Celebrity breastfeeding photos all the fashion: But are the pictures realistic?

Stylized photographs of Olivia Wilde emerged in Glamour this week – her hair softly curled, her legs elegantly crossed as she sits alone at a diner, wearing Prada shoes and a Roberto Cavalli dress, breastfeeding her 5-month-old son, Otis.

The actress is hardly the first celebrity to show off what she looks like while breastfeeding. Gisele Bundchen, Miranda Kerr, Pink, Gwen Stefani and Jaime King have also glamorized nursing by posing for photos to share with the world.

PHOTOS: Celebs take pics breastfeeding

But some critics have expressed concern about the trend – not because they have an issue with breastfeeding itself, but because they say the photos are far from realistic.

“Celebrity moms put out stylized breastfeeding photos to make a statement that they are still sexy. It’s often more about wanting to be perceived as superhuman versus being perceived as real,” branding expert Jeetendr Sehdev told FOX411.

“People aren't buying it. Moms have always been sexy, and we don’t need stylized photo shoots and smoldering social media selfies to make that point. These commercialized photos can actually undermine their authenticity.”

Sehdev went as far as to call the Wilde-like shots a form of “commercial exploitation of motherhood.”

“It could also be viewed as exploitation of the child’s relationship with their mother,” he said. “When you commercialize any intimate experience between two people, it can be considered exploitation.

“Celebrity moms aren’t trying to be viewed as ‘normal’ people – they are positioning themselves as stylized superhumans.”

Similarly, critics in recent years have lashed out at the trend of very pregnant high-profile women posing in the nude. Demi Moore was the first – she stripped down to bare her belly for the cover of Vanity Fair 22 years ago. Cindy Crawford, Christina Aguilera, Britney Spears, Miranda Kerr and Milla Jovovich are just a handful of big names who have followed suit. The photos are often justified as celebrating the beauty of the pregnant body. But the airbrushed and glamour-driven glossy magazine shoots are often criticized for being unrealistic.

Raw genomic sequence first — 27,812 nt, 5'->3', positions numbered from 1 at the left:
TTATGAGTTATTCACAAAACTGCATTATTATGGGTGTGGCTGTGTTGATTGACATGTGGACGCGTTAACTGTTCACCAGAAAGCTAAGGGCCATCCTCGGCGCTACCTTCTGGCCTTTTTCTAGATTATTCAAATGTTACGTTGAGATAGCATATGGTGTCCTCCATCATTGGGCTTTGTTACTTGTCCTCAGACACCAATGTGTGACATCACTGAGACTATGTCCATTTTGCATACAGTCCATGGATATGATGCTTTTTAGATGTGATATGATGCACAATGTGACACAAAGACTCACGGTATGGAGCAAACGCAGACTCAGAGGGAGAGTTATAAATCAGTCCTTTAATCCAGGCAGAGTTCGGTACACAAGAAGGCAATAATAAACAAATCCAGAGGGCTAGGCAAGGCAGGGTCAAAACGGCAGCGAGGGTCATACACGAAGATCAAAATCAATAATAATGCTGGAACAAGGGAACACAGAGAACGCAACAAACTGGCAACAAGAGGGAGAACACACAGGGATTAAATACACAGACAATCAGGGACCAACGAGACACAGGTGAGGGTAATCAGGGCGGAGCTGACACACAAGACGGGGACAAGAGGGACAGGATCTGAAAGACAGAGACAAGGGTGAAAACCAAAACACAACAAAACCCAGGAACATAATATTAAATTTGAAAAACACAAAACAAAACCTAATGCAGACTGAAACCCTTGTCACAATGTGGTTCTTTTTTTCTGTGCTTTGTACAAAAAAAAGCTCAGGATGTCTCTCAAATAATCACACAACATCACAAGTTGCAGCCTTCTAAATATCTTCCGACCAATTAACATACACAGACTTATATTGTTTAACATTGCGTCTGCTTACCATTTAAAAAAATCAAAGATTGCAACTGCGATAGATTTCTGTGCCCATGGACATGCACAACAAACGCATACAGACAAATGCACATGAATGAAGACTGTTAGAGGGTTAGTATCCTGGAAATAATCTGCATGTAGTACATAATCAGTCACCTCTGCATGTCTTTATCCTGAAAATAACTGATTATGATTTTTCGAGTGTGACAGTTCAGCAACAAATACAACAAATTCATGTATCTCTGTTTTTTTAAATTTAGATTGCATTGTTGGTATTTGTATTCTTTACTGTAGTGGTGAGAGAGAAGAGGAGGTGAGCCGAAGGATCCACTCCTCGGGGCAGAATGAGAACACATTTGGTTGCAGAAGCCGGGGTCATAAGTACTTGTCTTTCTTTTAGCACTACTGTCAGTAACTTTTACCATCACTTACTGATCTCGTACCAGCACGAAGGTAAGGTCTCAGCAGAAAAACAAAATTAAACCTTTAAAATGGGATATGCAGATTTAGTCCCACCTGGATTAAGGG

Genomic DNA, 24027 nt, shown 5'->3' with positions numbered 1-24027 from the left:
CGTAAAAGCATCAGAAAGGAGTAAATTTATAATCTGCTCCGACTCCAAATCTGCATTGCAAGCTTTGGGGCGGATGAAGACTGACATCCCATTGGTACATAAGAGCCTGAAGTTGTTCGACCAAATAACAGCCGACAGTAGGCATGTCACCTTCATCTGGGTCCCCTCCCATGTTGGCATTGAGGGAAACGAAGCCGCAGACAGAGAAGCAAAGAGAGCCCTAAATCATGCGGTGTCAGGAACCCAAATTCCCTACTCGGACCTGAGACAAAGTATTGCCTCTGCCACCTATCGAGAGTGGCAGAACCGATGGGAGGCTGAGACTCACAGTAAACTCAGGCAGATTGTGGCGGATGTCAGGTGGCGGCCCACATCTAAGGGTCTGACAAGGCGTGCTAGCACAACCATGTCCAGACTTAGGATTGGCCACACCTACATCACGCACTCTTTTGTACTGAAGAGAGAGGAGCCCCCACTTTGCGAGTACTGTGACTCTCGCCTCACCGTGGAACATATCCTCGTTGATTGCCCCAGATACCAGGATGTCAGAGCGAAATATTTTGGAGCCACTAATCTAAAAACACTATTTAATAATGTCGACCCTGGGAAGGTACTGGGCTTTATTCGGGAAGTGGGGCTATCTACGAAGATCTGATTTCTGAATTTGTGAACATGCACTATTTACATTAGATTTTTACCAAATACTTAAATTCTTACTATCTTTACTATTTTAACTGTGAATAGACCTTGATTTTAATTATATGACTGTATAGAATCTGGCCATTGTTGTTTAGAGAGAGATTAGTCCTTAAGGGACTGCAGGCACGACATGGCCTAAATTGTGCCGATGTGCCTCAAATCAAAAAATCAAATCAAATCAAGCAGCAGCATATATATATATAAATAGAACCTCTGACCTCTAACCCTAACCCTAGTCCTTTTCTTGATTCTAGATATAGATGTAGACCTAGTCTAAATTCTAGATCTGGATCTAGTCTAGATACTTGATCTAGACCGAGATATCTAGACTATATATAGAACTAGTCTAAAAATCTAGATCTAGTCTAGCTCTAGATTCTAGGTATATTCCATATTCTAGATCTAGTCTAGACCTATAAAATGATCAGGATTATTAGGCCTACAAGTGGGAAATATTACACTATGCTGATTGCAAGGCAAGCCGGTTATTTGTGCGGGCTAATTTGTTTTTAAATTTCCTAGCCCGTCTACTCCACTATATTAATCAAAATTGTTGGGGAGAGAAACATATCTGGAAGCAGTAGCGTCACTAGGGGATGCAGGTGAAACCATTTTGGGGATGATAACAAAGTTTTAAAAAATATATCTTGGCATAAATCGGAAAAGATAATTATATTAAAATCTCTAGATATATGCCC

On the flip side, the breastfeeding pictures have attracted an outpouring of support from health professionals, media analysts and fans.

“Celebrities who help promote this as natural, healthy and beautiful are helping raise consciousness,” said psychologist Sheri Meyers, a marriage and family therapist. “Breastfeeding is the healthiest way for a baby to get their needed nutrients.”

The photos have also been heralded as “acts of feminism.” The culture and fashion news site Bustle.com calls them perfect illustrations of “women’s right to choose in what ways we will use our body,” adding that they “erase the idea that breasts are only for sexual pleasure.”

Wilde’s Glamour spread was published in the middle of World Breastfeeding Week, when the World Alliance for Breastfeeding Action, with the support of the World Health Organization and UNICEF, promotes the benefits of nursing worldwide.

“It’s a surprisingly good media move to celebrate life, motherhood and children instead of the superficial world that makes up Tinseltown,” said Culture and Media Institute writer Katie Yoder. “It’s long overdue for Hollywood to depict women as mothers instead of just sex objects.”

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